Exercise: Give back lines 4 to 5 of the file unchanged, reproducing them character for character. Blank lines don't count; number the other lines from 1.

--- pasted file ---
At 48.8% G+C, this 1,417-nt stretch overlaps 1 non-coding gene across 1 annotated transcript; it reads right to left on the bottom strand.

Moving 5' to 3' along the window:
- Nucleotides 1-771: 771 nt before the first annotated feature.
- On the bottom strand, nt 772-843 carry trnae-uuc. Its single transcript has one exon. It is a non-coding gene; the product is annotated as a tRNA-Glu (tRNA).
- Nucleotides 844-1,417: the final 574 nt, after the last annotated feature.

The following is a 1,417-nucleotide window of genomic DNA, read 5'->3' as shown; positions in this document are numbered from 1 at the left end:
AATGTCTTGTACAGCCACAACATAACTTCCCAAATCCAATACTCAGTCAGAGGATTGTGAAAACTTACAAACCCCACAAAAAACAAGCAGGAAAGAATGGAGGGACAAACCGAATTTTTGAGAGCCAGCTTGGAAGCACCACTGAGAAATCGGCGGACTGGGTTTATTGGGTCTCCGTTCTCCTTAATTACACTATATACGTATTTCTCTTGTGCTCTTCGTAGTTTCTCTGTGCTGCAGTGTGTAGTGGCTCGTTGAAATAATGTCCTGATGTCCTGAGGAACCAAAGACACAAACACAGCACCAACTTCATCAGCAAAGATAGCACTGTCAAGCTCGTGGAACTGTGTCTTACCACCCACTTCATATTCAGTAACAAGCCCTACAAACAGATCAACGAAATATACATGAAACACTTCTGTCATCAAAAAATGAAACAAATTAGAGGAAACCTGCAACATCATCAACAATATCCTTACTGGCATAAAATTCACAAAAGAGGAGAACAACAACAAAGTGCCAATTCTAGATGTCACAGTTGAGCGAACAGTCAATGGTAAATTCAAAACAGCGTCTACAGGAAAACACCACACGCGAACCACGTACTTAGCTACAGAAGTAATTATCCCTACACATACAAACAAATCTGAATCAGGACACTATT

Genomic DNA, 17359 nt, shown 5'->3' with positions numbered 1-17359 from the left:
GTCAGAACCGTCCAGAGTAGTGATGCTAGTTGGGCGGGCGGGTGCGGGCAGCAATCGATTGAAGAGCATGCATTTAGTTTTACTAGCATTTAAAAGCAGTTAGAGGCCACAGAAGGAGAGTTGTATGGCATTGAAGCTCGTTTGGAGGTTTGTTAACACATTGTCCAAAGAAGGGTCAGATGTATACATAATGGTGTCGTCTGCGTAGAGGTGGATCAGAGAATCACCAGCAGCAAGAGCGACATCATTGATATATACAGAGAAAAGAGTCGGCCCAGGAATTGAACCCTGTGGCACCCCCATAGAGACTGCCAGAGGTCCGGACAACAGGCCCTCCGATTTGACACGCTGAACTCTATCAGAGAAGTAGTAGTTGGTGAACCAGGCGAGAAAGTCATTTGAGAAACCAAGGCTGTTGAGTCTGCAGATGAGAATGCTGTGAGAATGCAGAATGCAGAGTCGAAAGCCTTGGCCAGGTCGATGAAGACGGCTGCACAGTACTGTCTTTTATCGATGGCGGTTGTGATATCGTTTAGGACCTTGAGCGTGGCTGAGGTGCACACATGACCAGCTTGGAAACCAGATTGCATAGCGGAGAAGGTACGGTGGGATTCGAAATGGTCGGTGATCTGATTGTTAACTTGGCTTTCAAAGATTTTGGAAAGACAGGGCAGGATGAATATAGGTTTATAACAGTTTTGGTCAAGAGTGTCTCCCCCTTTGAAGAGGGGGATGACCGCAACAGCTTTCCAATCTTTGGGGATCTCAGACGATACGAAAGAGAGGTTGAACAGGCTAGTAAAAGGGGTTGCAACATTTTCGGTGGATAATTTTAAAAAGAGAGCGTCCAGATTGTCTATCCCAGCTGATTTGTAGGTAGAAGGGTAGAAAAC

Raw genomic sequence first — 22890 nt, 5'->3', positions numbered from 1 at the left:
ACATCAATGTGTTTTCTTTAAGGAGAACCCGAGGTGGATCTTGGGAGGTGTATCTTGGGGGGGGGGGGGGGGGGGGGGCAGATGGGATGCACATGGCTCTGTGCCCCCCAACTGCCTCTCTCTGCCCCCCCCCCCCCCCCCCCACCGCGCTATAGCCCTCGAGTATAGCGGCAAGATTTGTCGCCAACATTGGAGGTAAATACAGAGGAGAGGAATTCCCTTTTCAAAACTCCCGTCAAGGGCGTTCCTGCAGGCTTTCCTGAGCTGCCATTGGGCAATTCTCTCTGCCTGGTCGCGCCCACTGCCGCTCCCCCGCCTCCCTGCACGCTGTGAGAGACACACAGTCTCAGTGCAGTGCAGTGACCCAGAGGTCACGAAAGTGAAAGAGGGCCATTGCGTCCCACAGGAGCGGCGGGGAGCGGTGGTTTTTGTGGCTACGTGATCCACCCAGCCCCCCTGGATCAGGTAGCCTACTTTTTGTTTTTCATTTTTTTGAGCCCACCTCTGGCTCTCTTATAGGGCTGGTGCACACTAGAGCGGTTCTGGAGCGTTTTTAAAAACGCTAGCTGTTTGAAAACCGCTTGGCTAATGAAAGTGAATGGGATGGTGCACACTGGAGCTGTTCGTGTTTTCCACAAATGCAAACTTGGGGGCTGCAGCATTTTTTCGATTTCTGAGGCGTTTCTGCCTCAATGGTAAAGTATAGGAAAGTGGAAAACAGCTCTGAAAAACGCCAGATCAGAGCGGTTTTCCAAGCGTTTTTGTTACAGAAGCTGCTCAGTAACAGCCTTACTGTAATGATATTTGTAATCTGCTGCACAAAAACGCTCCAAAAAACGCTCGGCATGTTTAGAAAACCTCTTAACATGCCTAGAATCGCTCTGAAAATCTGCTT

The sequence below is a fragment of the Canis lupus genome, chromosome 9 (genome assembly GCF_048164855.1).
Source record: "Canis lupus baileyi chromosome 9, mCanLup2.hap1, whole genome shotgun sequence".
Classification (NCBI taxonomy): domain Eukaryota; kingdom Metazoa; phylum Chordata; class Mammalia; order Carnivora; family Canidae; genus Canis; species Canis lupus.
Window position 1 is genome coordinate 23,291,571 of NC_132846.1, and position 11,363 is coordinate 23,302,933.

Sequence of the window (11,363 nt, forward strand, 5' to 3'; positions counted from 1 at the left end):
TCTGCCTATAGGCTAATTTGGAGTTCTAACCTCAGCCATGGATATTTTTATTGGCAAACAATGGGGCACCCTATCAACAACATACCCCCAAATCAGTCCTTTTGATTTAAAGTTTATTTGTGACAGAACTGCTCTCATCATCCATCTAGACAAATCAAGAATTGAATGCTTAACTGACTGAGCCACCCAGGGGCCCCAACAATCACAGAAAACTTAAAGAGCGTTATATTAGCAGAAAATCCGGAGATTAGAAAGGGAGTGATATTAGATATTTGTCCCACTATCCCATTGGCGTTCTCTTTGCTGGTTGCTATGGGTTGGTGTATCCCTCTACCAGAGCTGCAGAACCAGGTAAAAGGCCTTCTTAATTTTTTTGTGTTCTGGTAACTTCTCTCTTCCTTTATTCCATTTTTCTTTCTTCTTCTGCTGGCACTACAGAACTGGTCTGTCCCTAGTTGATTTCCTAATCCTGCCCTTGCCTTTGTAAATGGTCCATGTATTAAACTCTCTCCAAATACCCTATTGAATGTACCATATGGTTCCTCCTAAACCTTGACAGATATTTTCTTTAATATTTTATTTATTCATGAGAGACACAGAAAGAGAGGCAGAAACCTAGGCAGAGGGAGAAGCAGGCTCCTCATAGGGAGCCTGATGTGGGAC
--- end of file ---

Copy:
- On the bottom strand, nt 772-843 carry trnae-uuc. Its single transcript has one exon. It is a non-coding gene; the product is annotated as a tRNA-Glu (tRNA).
- Nucleotides 844-1,417: the final 574 nt, after the last annotated feature.